Use the || operator

When do I get this error?

The "Use the || operator" error is thrown when JSLint encounters a conditional operator in which the logical expression and first assignment expression are identical. In the following example we use the conditional operator to provide default values to function arguments when that argument has no existing value:

function example(a, b) {
    "use strict";
    a = a ? a : "Default";
    b = b ? b : "Another";

Why do I get this error?

This error is raised to highlight unnecessarily verbose and potentially confusing code. The use of the conditional operator in this case can be replaced with the logical or operator || which does exactly the same thing:

function example(a, b) {
    "use strict";
    a = a || "Default";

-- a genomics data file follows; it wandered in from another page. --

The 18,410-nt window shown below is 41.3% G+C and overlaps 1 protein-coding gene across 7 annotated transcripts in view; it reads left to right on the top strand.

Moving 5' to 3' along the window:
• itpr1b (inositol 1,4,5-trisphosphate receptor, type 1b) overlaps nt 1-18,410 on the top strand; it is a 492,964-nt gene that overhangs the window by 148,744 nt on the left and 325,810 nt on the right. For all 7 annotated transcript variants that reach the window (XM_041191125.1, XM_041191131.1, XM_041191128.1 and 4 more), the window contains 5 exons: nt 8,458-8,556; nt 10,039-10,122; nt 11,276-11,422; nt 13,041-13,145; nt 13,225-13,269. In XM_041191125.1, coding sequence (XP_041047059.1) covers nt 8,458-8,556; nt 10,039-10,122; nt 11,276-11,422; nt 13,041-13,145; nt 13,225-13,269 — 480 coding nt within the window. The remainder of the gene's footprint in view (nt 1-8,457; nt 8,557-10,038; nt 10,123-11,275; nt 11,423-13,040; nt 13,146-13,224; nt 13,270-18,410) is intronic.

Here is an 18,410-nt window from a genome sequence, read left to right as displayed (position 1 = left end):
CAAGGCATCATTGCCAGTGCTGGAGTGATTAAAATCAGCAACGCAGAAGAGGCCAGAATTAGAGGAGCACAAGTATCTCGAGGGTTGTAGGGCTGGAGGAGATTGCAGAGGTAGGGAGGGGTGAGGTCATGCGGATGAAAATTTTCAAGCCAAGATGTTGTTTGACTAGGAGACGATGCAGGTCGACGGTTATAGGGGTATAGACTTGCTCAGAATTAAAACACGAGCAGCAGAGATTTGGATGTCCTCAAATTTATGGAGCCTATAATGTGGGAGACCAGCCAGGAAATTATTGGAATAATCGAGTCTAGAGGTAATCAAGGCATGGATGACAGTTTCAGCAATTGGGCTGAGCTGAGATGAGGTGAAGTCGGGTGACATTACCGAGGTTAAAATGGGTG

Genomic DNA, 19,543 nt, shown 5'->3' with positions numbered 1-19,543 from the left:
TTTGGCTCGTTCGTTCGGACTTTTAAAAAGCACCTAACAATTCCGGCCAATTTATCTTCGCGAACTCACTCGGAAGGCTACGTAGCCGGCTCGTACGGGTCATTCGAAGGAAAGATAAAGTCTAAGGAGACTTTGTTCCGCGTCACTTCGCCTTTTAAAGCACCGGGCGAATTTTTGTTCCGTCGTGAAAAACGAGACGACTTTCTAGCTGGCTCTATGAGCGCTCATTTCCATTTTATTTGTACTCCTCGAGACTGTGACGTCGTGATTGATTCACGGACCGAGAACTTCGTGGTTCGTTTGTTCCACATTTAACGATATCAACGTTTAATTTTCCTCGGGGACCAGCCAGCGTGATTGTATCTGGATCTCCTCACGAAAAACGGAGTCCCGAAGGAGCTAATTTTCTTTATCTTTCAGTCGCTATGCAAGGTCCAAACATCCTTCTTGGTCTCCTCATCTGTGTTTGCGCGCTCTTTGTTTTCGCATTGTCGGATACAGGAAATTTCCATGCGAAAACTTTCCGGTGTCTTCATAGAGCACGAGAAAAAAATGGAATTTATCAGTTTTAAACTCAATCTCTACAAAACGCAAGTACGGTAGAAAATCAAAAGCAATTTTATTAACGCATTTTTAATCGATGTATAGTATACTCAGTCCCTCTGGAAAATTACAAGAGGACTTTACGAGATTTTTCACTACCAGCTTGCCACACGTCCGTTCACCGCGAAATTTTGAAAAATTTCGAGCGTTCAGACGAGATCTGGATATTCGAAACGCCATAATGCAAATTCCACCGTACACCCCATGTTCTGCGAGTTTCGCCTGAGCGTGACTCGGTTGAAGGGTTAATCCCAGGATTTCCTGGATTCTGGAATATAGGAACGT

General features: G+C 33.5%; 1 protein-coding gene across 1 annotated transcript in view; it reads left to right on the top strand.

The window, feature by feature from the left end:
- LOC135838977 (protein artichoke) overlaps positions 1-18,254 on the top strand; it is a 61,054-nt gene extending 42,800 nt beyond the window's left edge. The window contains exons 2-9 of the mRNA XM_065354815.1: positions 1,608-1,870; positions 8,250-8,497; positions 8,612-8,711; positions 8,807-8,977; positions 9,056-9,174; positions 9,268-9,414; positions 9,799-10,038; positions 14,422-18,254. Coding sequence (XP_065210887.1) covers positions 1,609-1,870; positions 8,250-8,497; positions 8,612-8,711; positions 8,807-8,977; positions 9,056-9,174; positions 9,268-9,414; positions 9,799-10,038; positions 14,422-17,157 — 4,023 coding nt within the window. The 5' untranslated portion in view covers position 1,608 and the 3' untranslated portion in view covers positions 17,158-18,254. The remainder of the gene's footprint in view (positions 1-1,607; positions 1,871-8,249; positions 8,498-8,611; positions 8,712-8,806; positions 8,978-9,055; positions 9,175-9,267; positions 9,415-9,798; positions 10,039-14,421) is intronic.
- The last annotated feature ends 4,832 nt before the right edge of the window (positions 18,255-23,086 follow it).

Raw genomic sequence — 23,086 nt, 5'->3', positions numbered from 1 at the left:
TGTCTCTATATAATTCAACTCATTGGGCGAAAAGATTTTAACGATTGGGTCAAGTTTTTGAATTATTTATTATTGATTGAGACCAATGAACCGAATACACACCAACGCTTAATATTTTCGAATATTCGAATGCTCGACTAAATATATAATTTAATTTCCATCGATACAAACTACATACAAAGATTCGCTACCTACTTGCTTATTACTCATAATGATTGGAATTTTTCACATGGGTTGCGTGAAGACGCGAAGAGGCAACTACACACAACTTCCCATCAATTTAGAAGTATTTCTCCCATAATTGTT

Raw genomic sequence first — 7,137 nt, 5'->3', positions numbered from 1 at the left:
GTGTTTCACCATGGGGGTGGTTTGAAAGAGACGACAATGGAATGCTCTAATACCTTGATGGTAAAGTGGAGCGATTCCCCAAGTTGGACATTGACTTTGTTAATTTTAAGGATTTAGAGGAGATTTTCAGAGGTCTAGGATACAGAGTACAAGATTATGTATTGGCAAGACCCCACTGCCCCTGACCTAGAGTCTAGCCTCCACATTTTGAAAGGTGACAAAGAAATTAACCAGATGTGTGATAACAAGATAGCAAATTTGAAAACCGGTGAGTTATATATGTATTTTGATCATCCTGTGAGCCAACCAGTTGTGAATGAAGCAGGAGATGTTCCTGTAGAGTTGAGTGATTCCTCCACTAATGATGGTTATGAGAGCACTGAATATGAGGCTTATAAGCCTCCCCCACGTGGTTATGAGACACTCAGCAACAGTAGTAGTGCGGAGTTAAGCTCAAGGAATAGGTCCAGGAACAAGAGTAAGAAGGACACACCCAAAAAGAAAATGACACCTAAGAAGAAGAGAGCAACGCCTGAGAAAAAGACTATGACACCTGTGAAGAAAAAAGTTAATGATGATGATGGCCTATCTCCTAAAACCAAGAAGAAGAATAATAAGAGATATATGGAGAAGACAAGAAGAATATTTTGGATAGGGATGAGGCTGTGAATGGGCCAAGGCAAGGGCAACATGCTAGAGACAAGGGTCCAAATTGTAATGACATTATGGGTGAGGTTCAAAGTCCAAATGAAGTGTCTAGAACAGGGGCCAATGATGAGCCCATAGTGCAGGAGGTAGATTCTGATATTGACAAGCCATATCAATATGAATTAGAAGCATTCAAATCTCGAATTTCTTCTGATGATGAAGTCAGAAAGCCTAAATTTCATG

b = b || "Another";

This works because the || operator does not return a boolean value as you might expect. Instead it will return the result of evaluating one of its operands (ES5 §11.11):

The value produced by a && or || operator is not necessarily of type Boolean. The value produced will always be the value of one of the two operand expressions.

The || operator evaluates its first operand and if the result is falsy then evaluates the second and returns the result. In the previous example if b is undefined then the first operand will be falsy which results in the second operand "Another" being the result of the expression.

About the author

James Allardice

This article was written by James Allardice, Software engineer at Tesco and orangejellyfish in London. Passionate about React, Node and writing clean and maintainable JavaScript. Uses linters (currently ESLint) every day to help achieve this.